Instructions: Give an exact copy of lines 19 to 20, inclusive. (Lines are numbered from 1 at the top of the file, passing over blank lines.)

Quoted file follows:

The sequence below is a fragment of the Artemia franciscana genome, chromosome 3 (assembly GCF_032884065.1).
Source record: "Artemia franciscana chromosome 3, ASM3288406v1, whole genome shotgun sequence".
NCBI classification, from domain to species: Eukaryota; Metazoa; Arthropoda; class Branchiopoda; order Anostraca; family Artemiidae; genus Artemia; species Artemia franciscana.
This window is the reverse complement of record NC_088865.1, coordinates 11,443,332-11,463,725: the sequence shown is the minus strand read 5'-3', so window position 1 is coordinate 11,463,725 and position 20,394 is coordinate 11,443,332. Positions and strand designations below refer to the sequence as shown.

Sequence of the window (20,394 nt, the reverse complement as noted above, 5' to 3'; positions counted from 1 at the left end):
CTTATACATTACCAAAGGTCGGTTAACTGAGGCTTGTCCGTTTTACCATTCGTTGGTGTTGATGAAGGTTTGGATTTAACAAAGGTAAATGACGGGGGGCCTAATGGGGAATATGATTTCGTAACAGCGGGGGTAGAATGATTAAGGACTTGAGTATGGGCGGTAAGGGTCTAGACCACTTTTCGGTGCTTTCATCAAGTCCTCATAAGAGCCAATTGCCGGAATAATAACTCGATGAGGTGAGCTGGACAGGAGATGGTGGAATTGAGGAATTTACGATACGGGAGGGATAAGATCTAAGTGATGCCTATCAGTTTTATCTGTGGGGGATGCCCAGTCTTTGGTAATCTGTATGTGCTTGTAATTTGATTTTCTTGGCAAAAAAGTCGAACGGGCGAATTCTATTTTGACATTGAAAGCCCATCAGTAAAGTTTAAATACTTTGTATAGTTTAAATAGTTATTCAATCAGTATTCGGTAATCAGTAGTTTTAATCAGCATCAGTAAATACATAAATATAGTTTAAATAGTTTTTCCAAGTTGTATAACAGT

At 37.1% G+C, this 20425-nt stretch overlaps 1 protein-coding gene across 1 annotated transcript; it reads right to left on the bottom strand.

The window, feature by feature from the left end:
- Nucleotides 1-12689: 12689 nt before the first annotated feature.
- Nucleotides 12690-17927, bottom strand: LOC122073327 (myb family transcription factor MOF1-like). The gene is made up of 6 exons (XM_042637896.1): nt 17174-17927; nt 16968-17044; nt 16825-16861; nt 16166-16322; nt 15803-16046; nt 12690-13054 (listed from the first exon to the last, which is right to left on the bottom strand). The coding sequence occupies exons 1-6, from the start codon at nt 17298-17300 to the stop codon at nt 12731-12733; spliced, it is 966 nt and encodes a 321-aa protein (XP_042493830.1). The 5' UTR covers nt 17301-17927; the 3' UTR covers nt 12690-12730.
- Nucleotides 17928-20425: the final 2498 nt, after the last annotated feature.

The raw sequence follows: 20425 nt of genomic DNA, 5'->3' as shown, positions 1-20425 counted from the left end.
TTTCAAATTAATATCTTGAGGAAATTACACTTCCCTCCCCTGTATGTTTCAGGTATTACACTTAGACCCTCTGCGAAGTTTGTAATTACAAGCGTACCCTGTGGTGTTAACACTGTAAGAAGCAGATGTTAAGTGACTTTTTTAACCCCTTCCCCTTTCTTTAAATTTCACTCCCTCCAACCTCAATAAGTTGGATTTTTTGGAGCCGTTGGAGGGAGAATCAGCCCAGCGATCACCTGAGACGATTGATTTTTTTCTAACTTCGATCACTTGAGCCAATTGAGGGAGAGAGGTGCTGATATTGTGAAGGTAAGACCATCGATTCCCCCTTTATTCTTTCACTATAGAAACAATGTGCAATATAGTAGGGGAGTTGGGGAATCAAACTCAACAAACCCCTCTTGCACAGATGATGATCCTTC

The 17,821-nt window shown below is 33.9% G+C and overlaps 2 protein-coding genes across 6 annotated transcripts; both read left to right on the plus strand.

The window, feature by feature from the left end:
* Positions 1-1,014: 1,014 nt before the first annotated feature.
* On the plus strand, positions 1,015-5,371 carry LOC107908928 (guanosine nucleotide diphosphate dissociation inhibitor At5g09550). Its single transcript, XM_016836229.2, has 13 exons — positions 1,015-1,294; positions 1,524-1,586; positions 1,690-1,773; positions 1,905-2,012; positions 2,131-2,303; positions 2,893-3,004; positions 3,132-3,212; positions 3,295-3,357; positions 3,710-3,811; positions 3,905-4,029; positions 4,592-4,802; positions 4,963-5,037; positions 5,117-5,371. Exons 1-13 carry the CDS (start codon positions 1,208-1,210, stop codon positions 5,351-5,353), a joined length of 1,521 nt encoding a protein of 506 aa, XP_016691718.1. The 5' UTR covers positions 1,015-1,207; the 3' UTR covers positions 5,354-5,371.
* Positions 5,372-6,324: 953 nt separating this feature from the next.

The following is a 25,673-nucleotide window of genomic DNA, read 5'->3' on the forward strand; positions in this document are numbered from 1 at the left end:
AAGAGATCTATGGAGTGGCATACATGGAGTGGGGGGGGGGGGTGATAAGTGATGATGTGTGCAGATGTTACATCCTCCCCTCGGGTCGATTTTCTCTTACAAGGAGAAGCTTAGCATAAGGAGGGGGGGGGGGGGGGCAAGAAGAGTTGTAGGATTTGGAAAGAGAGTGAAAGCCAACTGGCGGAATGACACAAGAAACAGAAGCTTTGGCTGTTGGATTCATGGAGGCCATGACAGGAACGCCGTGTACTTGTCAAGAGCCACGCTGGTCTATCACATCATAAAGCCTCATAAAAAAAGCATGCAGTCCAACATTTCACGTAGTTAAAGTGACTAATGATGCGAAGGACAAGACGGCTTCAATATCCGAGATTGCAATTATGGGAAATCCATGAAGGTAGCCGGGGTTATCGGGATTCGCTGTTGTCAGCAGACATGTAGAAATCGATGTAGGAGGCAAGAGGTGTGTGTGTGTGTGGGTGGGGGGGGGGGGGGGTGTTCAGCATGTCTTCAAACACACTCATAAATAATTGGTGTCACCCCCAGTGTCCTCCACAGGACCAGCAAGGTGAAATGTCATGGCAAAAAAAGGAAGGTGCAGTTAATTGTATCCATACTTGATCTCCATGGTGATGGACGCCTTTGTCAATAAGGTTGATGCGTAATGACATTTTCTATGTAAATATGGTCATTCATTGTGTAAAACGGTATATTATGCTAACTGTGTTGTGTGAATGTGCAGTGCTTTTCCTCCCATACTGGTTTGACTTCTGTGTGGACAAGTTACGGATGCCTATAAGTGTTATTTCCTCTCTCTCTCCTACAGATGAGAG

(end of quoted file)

The following is a 25,673-nucleotide window of genomic DNA, read 5'->3' on the forward strand; positions in this document are numbered from 1 at the left end:
AAGAGATCTATGGAGTGGCATACATGGAGTGGGGGGGGGGGGTGATAAGTGATGATGTGTGCAGATGTTACATCCTCCCCTCGGGTCGATTTTCTCTTACAAGGAGAAGCTTAGCATAAGGAGGGGGGGGGGGGGGGCAAGAAGAGTTGTAGGATTTGGAAAGAGAGTGAAAGCCAACTGGCGGAATGACACAAGAAACAGAAGCTTTGGCTGTTGGATTCATGGAGGCCATGACAGGAACGCCGTGTACTTGTCAAGAGCCACGCTGGTCTATCACATCATAAAGCCTCATAAAAAAAGCATGCAGTCCAACATTTCACGTAGTTAAAGTGACTAATGATGCGAAGGACAAGACGGCTTCAATATCCGAGATTGCAATTATGGGAAATCCATGAAGGTAGCCGGGGTTATCGGGATTCGCTGTTGTCAGCAGACATGTAGAAATCGATGTAGGAGGCAAGAGGTGTGTGTGTGTGTGGGTGGGGGGGGGGGGGGGTGTTCAGCATGTCTTCAAACACACTCATAAATAATTGGTGTCACCCCCAGTGTCCTCCACAGGACCAGCAAGGTGAAATGTCATGGCAAAAAAAGGAAGGTGCAGTTAATTGTATCCATACTTGATCTCCATGGTGATGGACGCCTTTGTCAATAAGGTTGATGCGTAATGACATTTTCTATGTAAATATGGTCATTCATTGTGTAAAACGGTATATTATGCTAACTGTGTTGTGTGAATGTGCAGTGCTTTTCCTCCCATACTGGTTTGACTTCTGTGTGGACAAGTTACGGATGCCTATAAGTGTTATTTCCTCTCTCTCTCCTACAGATGAGAG